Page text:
They know about partying in Venice. This, though, was to be a party with a difference, rolling out from La Serenissima across five countries en route to Stockholm, the Venice of the North. It began at the luxurious Hotel Cipriani, where a cosmopolitan crowd of 150 travellers gathered for Bellinis, dinner overlooking the lagoon - and a night of static sleep. For, in the morning, boats would transfer us to the legendary Venice-Simplon Orient-Express. This time, however, the antique train would make railway history, exploring a new route north.
As we boarded the gleaming blue coaches, the destination plates showed 'København & Stockholm'. Our carriage, one of 15, had seen service as a bordello during World War II and much romance since. Each compartment was a jewellery box of marquetry, velvet upholstery and brass fittings with a concealed basin - exquisite, but no place for claustrophobes. Once we'd settled into our temporary home, there came the summons to lunch in one of three meticulously restored dining cars of Thirties vintage. Stewards served fresh asparagus and ten der fillet of venison followed by chocolate ganache, as the train trundled through the vineyards of South Tyrol. How did chef Christian Bodiguel's brigade confect such cuisine in a narrow galley? 'Practice,' he said. Of that there has been plenty. Since the original rolling stock was discovered and restored in the late Seventies, the Orient-Express has travelled more than 5 million kilometres in vintage style, conveying a cast as extraordinary as any assembled for the fictional journeys of Graham Greene, Agatha Christie and lan Fleming.
Our party-makers were no exception: glamorous Parisians; old-money Americans; thirsty Scandinavians; and a quartet of exotically dressed Singaporeans. 'It is impossible to overdress on the Orient-Express; the advance passenger notes had warned, advice that had clearly been heeded. Dinner jackets with decorations, shimmering cheong-sams, and ballgowns were the order of the night as Twen ties cocktails were shaken in the bar car. A pianist played show tunes on a baby grand: how they got it into the carriage, I never did discover.
Returning from dinner; we found our compartment had been transformed by steward Michael into a bedroom, the sofa converted to beds, the upper bunk reached by velvet ladder. As the Express traced an arc around the Austrian lakes, we were rocked to a sleep punctuated by distant whistles. By dawn, all motion had ceased and we awoke to find the train parked in a forest siding south of Hamburg. The local fire brigade was topping up the water tanks.
'Authenticity is everything,' explained Claude Ginella, managing director of Orient-Express, over lunch. This extends to the loos, mahogany thrones operating on the original direct-drop system, an approach that so consternated Danish railway officials that 10 health and safety officers were put aboard. Carriages and water are still heated by coal boilers and there is no air conditioning or showers, let alone WiFi - what might have proved a problem for us was overcome using the new Tep Wireless, a pocketable device that provided internet access everywhere bar tunnels. For optimum hygiene - and sleep - we passed alternate nights at grand hotels, including the newly renovated Copenhagen Marriott, exemplar of Denmark's devotion to eye catching style and contemporary comfort.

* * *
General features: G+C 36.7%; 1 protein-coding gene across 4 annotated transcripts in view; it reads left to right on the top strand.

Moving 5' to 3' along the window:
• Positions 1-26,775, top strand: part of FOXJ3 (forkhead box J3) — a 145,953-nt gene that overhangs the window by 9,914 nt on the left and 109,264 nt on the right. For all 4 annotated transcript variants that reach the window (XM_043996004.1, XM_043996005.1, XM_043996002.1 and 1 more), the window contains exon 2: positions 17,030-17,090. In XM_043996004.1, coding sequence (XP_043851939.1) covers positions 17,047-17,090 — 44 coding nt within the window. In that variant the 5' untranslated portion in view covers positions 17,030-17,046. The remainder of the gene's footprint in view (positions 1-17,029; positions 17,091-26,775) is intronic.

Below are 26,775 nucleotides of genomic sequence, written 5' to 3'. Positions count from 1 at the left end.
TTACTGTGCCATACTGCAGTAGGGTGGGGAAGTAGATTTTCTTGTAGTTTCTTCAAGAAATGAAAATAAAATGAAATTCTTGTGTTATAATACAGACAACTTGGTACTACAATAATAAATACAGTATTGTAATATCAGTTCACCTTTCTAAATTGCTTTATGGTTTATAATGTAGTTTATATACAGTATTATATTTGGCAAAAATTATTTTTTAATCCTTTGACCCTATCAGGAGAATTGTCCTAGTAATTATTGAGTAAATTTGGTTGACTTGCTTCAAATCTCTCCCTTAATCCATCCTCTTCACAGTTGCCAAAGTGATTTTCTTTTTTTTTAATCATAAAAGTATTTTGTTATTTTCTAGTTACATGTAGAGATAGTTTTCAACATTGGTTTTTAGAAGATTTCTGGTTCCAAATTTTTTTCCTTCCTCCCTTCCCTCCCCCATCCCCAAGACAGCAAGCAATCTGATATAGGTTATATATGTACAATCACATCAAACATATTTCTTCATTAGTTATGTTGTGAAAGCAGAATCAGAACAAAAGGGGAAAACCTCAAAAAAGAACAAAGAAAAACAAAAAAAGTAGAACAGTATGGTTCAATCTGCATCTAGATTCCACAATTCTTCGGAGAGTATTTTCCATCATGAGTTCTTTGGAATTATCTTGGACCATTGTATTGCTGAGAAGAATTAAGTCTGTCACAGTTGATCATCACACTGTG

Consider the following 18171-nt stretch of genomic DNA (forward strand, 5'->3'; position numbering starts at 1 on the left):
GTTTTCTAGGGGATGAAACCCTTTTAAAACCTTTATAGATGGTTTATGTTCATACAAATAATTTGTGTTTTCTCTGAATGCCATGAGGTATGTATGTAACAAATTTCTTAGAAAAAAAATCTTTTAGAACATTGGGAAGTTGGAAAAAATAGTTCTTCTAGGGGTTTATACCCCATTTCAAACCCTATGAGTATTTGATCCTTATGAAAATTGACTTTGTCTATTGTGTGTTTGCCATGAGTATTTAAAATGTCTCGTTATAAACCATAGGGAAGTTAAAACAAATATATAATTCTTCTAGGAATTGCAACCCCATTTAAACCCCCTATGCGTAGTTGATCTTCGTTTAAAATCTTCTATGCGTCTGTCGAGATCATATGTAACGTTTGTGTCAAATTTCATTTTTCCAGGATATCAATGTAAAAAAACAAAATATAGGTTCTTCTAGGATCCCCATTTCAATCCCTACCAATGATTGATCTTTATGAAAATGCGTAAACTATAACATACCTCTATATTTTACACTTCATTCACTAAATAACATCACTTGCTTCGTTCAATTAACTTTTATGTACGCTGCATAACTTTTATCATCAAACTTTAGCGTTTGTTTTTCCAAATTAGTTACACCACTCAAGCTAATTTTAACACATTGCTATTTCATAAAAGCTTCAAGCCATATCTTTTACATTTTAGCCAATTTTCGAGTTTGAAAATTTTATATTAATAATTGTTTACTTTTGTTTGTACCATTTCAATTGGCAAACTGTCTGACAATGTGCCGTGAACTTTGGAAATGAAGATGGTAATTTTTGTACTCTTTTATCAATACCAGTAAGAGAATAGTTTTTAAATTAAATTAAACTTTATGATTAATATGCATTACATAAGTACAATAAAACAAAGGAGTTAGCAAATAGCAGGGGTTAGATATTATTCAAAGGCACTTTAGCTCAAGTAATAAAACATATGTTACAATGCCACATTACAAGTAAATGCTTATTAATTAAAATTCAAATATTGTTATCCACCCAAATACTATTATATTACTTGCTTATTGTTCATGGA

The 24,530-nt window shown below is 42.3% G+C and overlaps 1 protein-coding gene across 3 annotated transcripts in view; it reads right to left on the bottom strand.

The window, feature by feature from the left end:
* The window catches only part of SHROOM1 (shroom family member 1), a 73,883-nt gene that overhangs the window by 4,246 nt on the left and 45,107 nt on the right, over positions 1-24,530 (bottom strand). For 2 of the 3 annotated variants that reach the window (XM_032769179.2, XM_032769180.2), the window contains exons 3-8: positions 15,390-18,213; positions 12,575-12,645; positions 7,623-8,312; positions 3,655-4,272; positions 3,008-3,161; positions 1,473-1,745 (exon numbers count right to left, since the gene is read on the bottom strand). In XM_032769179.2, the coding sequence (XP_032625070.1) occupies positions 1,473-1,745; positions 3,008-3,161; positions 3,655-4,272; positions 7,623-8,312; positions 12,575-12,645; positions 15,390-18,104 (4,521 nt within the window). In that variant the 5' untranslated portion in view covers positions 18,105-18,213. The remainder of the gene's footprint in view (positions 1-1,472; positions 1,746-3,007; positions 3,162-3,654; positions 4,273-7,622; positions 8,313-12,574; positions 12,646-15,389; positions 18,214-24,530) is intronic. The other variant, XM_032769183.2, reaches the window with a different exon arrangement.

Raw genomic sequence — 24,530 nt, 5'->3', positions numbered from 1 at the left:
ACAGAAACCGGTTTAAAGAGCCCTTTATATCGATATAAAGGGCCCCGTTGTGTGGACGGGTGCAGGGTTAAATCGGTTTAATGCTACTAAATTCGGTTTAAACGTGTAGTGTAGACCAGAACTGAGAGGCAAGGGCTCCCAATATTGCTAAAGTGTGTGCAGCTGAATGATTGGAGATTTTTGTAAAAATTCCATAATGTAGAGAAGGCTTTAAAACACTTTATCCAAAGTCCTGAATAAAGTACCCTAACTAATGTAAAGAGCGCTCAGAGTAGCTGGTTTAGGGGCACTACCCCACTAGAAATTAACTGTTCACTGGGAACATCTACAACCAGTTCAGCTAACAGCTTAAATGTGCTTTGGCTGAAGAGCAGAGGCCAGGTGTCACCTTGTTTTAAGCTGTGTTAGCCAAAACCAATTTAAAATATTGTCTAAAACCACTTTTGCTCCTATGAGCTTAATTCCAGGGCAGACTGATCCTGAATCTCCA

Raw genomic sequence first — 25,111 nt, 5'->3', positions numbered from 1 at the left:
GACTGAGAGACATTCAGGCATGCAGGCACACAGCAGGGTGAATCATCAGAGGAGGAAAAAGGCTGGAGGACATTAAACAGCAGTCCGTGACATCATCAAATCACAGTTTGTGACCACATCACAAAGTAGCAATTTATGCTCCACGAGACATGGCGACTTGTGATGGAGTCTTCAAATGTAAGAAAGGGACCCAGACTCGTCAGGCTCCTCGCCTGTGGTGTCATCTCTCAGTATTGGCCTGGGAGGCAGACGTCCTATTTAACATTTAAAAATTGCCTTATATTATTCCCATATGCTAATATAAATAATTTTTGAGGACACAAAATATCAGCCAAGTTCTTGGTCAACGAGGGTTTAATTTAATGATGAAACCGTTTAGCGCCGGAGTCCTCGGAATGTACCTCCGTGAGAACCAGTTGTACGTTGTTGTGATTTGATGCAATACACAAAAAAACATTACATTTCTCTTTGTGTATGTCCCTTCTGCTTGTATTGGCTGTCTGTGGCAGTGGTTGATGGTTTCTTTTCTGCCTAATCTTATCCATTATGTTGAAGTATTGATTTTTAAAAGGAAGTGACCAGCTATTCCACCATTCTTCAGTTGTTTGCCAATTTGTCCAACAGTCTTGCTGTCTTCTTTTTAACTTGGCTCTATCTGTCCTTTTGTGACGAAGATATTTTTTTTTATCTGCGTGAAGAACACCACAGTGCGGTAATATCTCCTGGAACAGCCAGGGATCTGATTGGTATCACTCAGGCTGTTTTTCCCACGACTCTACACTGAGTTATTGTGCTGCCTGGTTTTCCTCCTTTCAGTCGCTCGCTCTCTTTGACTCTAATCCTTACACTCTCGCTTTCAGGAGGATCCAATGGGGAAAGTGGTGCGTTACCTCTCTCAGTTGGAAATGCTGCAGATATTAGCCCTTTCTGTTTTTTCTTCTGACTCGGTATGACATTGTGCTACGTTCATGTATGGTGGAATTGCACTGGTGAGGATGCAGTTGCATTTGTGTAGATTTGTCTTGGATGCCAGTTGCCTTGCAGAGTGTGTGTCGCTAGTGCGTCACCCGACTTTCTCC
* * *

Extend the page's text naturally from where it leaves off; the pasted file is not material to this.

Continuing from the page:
After a happy day's exploration of Copenhagen's old town, the multicoloured merchant houses of Nyhavn and the ancient sculpture collection at the Glyptotek, we rejoined the train at Malmö on the Swedish side of the great Baltic bridge for our final night aboard. Having left Venice bathed in spring sunshine, the Express now bisected an empty landscape of birch forest and frozen lakes with occasional glimpses of red-washed farmhouses.
On the approach to Stockholm, crowds turned out to wave. Television crews, photographers and journalists greeted our arrival. But this was not quite the end of the party, for passengers were transferred to the venerable Grand Hotel overlooking the Royal Palace and GamIa Stan,the old town. The hotel and train are of an age, both magnificently preserved and enjoying ever-changing views. Celebrations continued in the terrace bar and in the restaurant of Matthias Dahlgren, Sweden's superstar chef, supplemented by passengers due to join the train the following day for the journey back to Venice. Some had even bought return tickets.
Luxurious the Express may be, but in the manner of a leisurely age, when space limitations were more readily accepted. This new, longer route linking three of Europe's most aqueous cities offers an extended experience of pre-war travel at its most glamorous. After a speedboat tour of 14 of Stockholm's islands and a memorably simple lunch at Lisa Elmqvist's fishbar in Östermalm Saluhall market, it was time to return home. On the way to the airport, our cab was overtaken by the Express, a blue streak in the slanting sunlight. For a moment, we experienced the pang of outsiders looking in on a party.
Ways and means: Julian Allason travelled as a guest of the . While the route between Venice and Sweden is no longer in service, Venice-Simplon Orient-Express runs a number of other journeys throughout Europe.